FAIR HAVEN – From college athlete, to chiropractor, to inventor, to CEO, to the owner of a winery, Chris Colloca has always had a taste for wine.
The owner of Colloca Estate Winery was introduced to his passion for wine by his brother during his senior year at Ithaca College.
As he drove from his hometown of Oswego to Ithaca, he always admired the picturesque vineyards he would pass. The site stuck with him throughout the years following his time at Ithaca.
After his education and he began working, he was able to begin investing into cases of wine to add to his collection.
After that, his passion continued to grow through the years as he opened his own practice as a chiropractor in Arizona, as he invented a chiropractic tool used worldwide and founded Neuromechanical Innovations, and as he traveled around the world.
During his travels – about 200,000 miles per year – to train other chiropractors how to use the tool he invented, he has always made an effort to visit the vineyards in that country. He also has been able to use his travels as inspiration for his vision here in New York.
He decided to move back to the area he grew up in with seven older siblings, Oswego County, and get started on building the winery it is today.
“After I had children, it really impacted me. I really missed home,” Colloca said. “I wanted my kids to know their New York family and I wanted my family to know the kids.”
His family visited Oswego every summer for a few weeks, escaping the hot summers in Arizona. After years of searching for the right property, he bought the first part of the current estate in Fair Haven from SUNY Oswego in 2008, and then he was able to buy four other parts to piece the land together to 103 acres. This brought him one step closer to his dream of having his own vineyard.
He began building the vineyard in 2009 and he knew it would take three years for the fruit to grow, giving him time to prepare. The tasting room opened in the fall of 2014.
He learned the process of creating a successful vineyard from a program at Cornell University.
What Went Into Creating The Vineyard:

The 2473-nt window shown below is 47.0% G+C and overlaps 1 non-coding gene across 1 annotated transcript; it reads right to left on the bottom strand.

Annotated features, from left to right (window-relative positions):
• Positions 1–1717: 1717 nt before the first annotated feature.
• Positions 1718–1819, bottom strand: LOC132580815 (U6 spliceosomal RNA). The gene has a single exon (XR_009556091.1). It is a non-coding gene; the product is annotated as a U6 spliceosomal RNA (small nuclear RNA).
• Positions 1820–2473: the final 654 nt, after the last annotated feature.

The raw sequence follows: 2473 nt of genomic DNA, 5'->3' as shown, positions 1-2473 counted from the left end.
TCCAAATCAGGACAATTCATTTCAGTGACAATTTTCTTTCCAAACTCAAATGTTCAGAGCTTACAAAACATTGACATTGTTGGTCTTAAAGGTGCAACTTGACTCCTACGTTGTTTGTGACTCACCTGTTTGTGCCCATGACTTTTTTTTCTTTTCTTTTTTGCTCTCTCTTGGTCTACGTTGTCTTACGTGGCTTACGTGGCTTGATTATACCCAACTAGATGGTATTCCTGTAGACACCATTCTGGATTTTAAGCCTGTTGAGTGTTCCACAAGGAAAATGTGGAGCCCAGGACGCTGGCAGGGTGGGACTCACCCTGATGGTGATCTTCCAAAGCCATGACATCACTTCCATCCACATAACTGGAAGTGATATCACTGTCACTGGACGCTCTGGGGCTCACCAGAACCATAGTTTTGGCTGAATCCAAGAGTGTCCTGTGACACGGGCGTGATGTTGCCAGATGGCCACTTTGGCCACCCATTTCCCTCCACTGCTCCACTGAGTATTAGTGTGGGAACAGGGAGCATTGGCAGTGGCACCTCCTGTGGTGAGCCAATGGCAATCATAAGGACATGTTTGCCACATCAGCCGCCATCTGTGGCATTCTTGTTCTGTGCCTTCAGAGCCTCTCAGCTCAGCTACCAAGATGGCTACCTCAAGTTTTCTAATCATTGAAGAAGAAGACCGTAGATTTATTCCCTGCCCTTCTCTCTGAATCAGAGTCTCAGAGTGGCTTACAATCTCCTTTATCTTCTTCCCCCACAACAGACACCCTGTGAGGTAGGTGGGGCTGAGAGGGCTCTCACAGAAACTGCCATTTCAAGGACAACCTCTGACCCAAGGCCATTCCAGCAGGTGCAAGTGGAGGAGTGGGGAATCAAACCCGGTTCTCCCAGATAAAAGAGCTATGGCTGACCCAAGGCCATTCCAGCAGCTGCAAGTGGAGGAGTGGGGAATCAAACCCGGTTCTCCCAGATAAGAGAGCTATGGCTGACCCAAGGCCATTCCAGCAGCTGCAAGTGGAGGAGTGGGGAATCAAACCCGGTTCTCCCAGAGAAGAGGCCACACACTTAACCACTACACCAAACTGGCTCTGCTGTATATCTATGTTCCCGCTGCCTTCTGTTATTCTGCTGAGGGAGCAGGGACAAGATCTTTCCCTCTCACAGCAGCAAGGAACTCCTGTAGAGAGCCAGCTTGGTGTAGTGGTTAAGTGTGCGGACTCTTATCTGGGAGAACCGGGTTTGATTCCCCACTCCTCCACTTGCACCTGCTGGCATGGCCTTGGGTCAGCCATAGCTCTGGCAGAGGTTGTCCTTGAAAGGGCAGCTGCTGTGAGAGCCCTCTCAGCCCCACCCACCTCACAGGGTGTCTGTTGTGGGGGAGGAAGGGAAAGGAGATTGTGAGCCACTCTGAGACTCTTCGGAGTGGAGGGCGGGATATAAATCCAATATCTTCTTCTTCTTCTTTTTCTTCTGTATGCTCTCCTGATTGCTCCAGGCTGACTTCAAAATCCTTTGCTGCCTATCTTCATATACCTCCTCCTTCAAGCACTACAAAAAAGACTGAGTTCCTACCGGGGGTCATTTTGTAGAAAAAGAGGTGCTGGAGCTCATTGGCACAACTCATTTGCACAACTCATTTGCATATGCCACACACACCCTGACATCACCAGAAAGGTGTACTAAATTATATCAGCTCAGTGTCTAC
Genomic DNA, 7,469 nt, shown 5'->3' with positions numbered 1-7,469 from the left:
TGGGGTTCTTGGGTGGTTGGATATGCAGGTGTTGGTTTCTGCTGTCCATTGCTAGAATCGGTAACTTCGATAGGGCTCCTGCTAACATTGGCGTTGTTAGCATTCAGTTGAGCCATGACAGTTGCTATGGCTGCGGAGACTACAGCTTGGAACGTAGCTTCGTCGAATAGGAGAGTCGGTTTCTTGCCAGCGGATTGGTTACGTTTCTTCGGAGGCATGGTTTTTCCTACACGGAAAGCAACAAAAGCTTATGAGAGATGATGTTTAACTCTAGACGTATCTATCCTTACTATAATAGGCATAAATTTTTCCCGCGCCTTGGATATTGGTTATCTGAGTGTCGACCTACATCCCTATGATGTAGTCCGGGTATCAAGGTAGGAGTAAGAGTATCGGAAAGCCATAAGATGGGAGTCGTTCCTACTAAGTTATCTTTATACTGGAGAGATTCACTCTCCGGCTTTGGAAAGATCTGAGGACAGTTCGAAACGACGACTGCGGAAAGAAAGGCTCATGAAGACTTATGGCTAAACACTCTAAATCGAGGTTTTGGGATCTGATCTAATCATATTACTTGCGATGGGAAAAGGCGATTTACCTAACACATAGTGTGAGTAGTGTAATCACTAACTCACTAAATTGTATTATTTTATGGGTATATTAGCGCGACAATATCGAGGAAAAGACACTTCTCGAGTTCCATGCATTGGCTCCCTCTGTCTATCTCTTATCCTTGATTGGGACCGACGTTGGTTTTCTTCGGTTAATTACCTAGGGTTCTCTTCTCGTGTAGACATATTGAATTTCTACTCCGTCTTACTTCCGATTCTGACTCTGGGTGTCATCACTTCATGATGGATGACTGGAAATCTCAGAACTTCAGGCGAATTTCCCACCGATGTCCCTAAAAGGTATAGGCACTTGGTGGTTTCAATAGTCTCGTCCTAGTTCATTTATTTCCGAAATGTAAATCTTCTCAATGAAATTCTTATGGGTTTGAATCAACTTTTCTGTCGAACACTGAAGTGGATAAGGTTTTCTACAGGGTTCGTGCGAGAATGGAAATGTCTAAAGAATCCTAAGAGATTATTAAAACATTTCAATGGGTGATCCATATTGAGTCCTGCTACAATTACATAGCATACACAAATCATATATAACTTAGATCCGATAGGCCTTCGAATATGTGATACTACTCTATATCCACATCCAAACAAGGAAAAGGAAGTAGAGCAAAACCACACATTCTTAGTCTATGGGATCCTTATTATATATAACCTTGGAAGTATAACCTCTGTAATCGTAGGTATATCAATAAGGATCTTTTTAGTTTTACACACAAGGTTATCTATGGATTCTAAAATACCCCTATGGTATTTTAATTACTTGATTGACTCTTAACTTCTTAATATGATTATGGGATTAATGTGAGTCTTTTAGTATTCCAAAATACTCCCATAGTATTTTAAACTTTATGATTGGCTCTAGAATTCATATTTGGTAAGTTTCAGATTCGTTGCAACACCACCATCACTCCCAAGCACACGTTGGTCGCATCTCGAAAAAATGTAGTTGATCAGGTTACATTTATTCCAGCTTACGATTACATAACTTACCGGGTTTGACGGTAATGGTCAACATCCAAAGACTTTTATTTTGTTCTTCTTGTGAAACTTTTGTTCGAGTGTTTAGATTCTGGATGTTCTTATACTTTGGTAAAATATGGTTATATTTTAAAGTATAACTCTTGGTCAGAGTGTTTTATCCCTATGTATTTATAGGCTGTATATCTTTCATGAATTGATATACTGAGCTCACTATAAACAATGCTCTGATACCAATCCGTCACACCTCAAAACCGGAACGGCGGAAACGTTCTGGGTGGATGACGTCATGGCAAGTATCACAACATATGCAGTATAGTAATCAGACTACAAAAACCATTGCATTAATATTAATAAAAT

- Seven mile drainage pipe under the vines
- Buy 13,200 grafted grapevines to avoid phylloxera, a plant louse that kills vines, and other supplies
- Annually clip the vines back as they establish a root system
- In the wintertime while the vines are dormant, prune the vines and train them on a trellis
- Buds begin to form in April or May then produce shoots, which the grapes grow on
- Cut off some shoots to allow for a better quality of grape clusters
- Tend to vines 10 to 12 times per year
- Pull off the leaves that cover the fruit to allow for more sunlight on the grapes
- Harvest the grapes
- Destem, crush, ferment and process the fruit to make the wine
- Bottle close to a year later
- Begin pruning again to prepare for the next year’s harvest
A unique part of the process that Colloca takes advantage of is the lake effect from Lake Ontario. He had seen the effect the Finger Lakes has on wineries west of Oswego County, and figured since Lake Ontario is so much bigger, the effect would be magnified.
“What we have here is the perfect storm of terroir,” Colloca said. “We have glacier dug soils and rich minerality, beautiful clay, soils.”
Terroir is the natural environment in which wine is produced. These factors include climate and soil type. Colloca said the winds help to prevent mildew from forming and keep the vines aerated.
“The lake effect keeps the vines warm in the wintertime and cool in the summertime,” Colloca said.
This helps the vines to survive the winters and the grapes to maintain acidity levels because they are able to cool off at night.
Colloca entered a New York Wine & Grape Foundation wine competition in May, where he said his three types of Riesling scored 93, 94 and 95 points, which is considered excellent. Colloca Estate Winery was chosen as the 2019 New York Riesling Winery of the Year in the New York International Wine Competition.
Colloca credited this success to the lake effect, the winemakers and the winery’s commitment to quality over quantity.
Their Late Harvest Riesling also won Best of Class in the New York Wine Classic. He said he is proud of these accomplishments because the judges did not know where the wine came from, and they deemed it as the best.
The property, which includes 900 feet of waterfront, although focused on creating wine, also is open to the public.
The estate offers a venue for weddings and other events, live music and festivals. Colloca said he will be adding an event center for these occasions to protect against cold, rainy weather. He said down the line he would like to open a cabin or a lodge.
The winery will be holding a Harvest Festival Oct. 5, where attendees can pick grapes, go on an estate tour, experience a wine tasting and other activities.